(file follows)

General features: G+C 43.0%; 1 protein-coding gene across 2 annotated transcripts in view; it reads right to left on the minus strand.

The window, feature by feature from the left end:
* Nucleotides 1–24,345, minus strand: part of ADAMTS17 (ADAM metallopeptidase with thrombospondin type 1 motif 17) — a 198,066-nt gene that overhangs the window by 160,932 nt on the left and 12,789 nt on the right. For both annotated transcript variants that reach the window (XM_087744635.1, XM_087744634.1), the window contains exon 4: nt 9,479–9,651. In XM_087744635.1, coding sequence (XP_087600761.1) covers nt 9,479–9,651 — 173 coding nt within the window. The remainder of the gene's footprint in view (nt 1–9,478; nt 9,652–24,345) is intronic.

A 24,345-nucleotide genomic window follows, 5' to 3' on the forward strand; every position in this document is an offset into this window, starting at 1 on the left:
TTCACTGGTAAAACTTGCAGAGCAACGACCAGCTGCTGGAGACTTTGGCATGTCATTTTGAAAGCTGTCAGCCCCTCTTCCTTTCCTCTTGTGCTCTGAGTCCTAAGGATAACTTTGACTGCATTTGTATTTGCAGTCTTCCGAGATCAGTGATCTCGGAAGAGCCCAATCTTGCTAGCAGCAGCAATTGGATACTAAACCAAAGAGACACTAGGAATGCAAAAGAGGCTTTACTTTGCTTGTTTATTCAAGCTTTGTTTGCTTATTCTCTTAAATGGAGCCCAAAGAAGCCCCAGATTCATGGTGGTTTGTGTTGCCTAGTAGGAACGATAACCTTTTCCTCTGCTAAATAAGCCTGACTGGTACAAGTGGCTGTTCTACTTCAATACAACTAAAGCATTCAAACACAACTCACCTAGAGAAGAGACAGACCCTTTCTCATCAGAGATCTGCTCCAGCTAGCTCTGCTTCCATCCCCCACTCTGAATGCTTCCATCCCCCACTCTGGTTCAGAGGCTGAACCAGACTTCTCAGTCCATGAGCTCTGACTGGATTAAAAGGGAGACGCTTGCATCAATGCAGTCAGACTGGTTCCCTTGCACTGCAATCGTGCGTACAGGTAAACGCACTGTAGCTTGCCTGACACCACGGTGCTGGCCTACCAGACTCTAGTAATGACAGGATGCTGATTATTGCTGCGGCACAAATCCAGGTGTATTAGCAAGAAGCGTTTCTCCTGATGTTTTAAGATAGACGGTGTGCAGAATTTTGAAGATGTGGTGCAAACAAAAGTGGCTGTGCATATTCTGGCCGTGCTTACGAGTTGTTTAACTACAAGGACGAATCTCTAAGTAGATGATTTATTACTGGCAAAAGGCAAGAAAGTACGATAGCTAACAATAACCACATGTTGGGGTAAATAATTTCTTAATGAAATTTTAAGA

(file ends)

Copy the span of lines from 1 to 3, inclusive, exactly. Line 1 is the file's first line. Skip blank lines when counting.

General features: G+C 43.0%; 1 protein-coding gene across 2 annotated transcripts in view; it reads right to left on the minus strand.

The window, feature by feature from the left end:
* Nucleotides 1–24,345, minus strand: part of ADAMTS17 (ADAM metallopeptidase with thrombospondin type 1 motif 17) — a 198,066-nt gene that overhangs the window by 160,932 nt on the left and 12,789 nt on the right. For both annotated transcript variants that reach the window (XM_087744635.1, XM_087744634.1), the window contains exon 4: nt 9,479–9,651. In XM_087744635.1, coding sequence (XP_087600761.1) covers nt 9,479–9,651 — 173 coding nt within the window. The remainder of the gene's footprint in view (nt 1–9,478; nt 9,652–24,345) is intronic.